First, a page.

Background:

Mantle cell lymphoma (MCL) is a rare, often aggressive type of B-cell lymphoma with poor survival and no cure. Cancer and cancer treatment has a negative impact on health-related quality of life (HRQOL) both during active disease and in the long term, and improvement of HRQOL may be one of the most important objectives of cancer therapy. In addition, baseline HRQOL has in other lymphoma populations been shown to be predictive of outcome. Hitherto, there are only few reports on HRQOL in MCL. The primary aim of this study was to explore HRQOL before, during and after chemotherapy in an elderly population with MCL. Secondary aims were to identify predictors for HRQOL, information that can be used for improvement in rehabilitation.

Methods:

The cohort consisted of patients included in the multicenter open-label phase Ib-II NLG-MCL4 trial (LENA-BERIT), designed to evaluate the addition of lenalidomide (LEN) to rituximab-bendamustine (R-B) as first-line treatment in elderly patients (>65 years) with MCL. The treatment with R-B stopped after six months, LEN continued for six more months. HRQOL was assessed by the EORTC QLQ-C30 questionnaire pre-treatment, and after 6, 12 and 24 months post study inclusion. For the functional scales and the global quality of life scale a higher score represents a better level of functioning. For the symtom scales and single items, a higher score corresponds to a higher level of symtoms. Patient scores were compared to scores from a reference population sample at baseline. Survival was analysed by Kaplan-Meier estimates, and cox regression multivariate analysis was used to assess survival with adjustments for prognostic factors, age, sex and more.

Results:

Fifty-one patients were enrolled, 1 patient was excluded based on screen failure. Median age was 71 years (range 62-84), 37 were men (73%). Stratified according to Mantle Cell Lymphoma International Prognostic Index (MIPI), 5 (10%) were low-risk, 18 (38%) intermediate and 26 (52%) high-risk. Follow-up time for living patients were 52 months, and for deceased patients 27 months. Median overall survival time were 52 months. The proportion of patients reporting HRQOL data was at baseline; 48 (96%), after 6 months; 33 (83%), after 12 months; 27 (89%), and after 24 months; 12 (75%). During the first six months of treatment, several functional scores deteriorated, and after 12 months it had stabilised at baseline level or better. The global health status (QoL) improved at 12 months after diagnosis, but then dropped to baseline levels after 2 years. Before treatment, patients exhibited levels of the symptom scores, comparable to the reference population. Six months after start of therapy, the scores for pain, dyspnoea and insomnia were improved, while appetite loss and diarrhoea were impaired. After 12 months, the symptom scales improved to a level superior compared both to baseline and the reference population. The population was divided into two groups, with the median as cut-off values. In the multivariate analysis, including MIPI, gender and the presence of TP53 mutation, impaired pre-treatment physical function, role function and elevated pain score were independent prognostic markers for overall survival. Role function and pain were also independent prognostic markers for progression free survival.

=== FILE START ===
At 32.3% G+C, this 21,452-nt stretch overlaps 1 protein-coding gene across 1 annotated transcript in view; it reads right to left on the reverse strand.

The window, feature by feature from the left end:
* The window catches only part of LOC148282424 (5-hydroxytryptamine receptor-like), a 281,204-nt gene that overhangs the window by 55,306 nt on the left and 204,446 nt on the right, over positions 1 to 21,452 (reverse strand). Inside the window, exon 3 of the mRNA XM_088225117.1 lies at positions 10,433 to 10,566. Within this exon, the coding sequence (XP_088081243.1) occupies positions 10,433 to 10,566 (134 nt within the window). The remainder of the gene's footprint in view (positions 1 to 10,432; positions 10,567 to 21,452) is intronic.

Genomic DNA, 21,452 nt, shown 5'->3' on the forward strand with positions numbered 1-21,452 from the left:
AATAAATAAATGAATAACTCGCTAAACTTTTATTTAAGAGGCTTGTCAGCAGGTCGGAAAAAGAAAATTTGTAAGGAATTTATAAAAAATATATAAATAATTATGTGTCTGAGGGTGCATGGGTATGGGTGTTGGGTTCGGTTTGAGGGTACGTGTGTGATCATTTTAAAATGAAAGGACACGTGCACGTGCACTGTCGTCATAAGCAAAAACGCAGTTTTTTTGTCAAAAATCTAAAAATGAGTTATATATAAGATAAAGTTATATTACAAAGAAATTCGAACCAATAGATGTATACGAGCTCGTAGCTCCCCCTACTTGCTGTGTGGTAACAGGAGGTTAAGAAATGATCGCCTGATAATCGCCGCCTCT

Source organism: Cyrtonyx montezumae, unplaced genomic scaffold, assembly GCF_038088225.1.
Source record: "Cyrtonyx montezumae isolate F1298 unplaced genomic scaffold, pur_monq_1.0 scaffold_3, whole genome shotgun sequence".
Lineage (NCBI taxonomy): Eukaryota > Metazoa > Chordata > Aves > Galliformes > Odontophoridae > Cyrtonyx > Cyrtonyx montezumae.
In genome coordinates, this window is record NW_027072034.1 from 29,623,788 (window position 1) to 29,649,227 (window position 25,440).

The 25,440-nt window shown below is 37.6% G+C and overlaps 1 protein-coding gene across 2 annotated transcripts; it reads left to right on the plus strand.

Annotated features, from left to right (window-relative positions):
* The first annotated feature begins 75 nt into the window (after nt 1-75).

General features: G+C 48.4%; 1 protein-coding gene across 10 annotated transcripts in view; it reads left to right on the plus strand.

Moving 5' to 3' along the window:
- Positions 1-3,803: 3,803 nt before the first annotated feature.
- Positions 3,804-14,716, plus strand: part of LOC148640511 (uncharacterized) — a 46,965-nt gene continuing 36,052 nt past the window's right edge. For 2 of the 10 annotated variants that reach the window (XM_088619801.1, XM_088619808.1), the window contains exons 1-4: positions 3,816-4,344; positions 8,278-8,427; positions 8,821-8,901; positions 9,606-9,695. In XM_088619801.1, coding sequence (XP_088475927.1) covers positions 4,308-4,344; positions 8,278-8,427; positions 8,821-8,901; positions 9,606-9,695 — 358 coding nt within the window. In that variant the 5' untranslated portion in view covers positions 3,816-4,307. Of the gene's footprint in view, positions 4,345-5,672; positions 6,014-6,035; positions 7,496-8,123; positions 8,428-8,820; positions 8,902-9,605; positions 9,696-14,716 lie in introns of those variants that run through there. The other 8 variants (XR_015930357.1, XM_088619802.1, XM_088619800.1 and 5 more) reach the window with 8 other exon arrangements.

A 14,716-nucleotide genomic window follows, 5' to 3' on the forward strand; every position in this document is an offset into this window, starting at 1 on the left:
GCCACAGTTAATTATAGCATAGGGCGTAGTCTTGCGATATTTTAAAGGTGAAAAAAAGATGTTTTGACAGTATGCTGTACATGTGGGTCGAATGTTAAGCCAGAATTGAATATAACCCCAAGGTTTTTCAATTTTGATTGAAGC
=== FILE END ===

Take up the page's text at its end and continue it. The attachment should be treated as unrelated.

Conclusion:

In this population of elderly patients with MCL, pre-treatment HRQOL was similar to the reference population. During treatment, HRQOL deteriorated, but reverted to the same level as the reference population after treatment. Pre-treatment physical and role function and pain were independent factors associated with overall survival. These novel findings may be used to design support during treatment and improve rehabilitation.

Disclosures

Jerkeman:Roche: Research Funding; Celgene: Research Funding; Janssen: Research Funding; Gilead: Research Funding; Abbvie: Research Funding.

Author notes

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Asterisk with author names denotes non-ASH members.